9 Responses to post “GBBD 201011: Nov 2010”

  1. From Iris:

    Those Cat’s Whiskers are so cool. I didn’t properly protect the baby Salvia madrensis I got from Renee last year, so maybe I can talk her into another donation–love its pale greenish-yellow color. And thanks for the reminder about waiting for leaves to fall before sowing my poppy and larkspur seeds.

  2. From Robin at Getting Grounded:

    I’m so glad your Cat’s Whiskers not only survived, it bloomed! Protect it from a freeze or dig it up and bring it in…it’s a tender perennial. oh, and Iris, I can give you a Cat’s Whisker baby if you want…

  3. From Dorothy/Gardening with Nature:

    Love that aloe and the cat’s whiskers. Oh, heck, I love everything! Beautiful autumn blooms.

  4. From Annie in Austin:

    Wow, talk about fall color – this post glows golden, MSS. The cat’s whiskers look a little like cleome in your photo – but more delicate. Is this the normal bloom time for the aloe? My only bloom stalk (on African Aloe) was in March so I thought they were spring flowers. Grassy Lassie is beautiful!

    Annie at the Transplantable Rose

    I thought aloe bloomed in the spring, too. This is the first time that ‘Grassy Lassie’ has bloomed for me. I bought it in fall of 2009. All over my neighborhood, however, a different type of aloe is also blooming…I don’t know the variety. It’s got orange-red flowers held in a flat umbel, proportionally long stalk for short plant. –mss

  5. From RBell:

    Nice bloom on the Grassy Lassie – I’m liking the intense color of it. Might have to consider one of those.

  6. From Amy:

    You have a lot blooming in your garden! I just saw the cats whiskers yesterday for the first time. It is very pretty.
    I was looking through your posts and saw the overview of your garden. It is lovely!!

  7. From Linda Lehmusvirta Austin Texas:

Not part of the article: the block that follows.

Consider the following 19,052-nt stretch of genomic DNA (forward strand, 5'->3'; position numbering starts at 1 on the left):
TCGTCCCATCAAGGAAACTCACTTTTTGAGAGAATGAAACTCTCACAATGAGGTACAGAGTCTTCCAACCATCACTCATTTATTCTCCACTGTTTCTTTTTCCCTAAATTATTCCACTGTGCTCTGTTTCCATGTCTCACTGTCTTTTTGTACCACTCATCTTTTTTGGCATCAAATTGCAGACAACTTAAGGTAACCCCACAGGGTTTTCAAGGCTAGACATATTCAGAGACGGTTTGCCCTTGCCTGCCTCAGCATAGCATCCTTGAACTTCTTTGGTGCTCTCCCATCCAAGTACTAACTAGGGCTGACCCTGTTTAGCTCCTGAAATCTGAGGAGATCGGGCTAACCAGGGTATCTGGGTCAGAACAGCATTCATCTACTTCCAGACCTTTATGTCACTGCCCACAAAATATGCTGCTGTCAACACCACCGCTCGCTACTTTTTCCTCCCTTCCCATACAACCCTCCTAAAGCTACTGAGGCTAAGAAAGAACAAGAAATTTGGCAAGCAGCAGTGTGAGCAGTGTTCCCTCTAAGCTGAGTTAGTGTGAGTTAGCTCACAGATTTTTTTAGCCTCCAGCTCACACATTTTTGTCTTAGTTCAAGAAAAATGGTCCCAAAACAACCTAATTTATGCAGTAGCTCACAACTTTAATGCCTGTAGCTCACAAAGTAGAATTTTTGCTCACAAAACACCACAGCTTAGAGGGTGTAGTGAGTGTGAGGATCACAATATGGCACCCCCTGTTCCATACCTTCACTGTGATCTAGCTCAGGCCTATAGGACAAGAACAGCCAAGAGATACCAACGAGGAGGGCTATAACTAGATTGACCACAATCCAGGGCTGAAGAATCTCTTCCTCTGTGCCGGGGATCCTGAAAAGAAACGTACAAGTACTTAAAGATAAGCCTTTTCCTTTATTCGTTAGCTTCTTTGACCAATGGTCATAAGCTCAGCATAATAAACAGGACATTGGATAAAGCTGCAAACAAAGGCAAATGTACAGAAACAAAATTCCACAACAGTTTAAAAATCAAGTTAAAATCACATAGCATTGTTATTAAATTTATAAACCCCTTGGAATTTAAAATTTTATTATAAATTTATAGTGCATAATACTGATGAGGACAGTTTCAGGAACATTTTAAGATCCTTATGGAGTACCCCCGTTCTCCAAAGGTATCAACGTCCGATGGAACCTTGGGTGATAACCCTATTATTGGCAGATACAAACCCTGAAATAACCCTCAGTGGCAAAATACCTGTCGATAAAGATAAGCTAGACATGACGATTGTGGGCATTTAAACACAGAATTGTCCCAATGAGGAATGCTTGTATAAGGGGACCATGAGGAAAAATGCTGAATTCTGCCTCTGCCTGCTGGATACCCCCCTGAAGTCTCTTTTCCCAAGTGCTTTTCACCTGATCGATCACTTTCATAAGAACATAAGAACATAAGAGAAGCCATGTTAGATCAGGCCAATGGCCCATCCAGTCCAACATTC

What great diversity you have, any time! Love all of them, but your aloe convinces me to give them another looks.

    My S. madrensis hasn’t bloomed at all. Next spring, I think I’ll move it into more sun.

  8. From Jenny Austin:

    Love the ‘grassy lassie’ aloe flower. Was that the ajania you bought at the rose emporium last winter? The flowers are lovely-a little like santolina buttons. Lots of lovely blooms in your November garden.

    Wow! You have a great memory. Yes, it is the ajania I bought last year during our Garden Blogger field trip to the Antique Rose Emporium. I have a difficult enough time remembering what I bought–I don’t think I could keep track of what other people bought. The ajania has gotten very leggy and I’m glad the flowers are starting to open. I thought they never would. I plan a followup post soon. — mss

  9. From Tina Poe:

    Wow, your Grassy Lassie blooms are so sculptural and beautiful. I adore the cat’s whiskers, I’m glad that it’s a relatively small plant that doesn’t mind some shade, I might have room to tuck it into my mini garden!

    My cat’s whiskers is small now because I planted it just a couple of months ago. I think it gets into a salvia-sized bush. — mss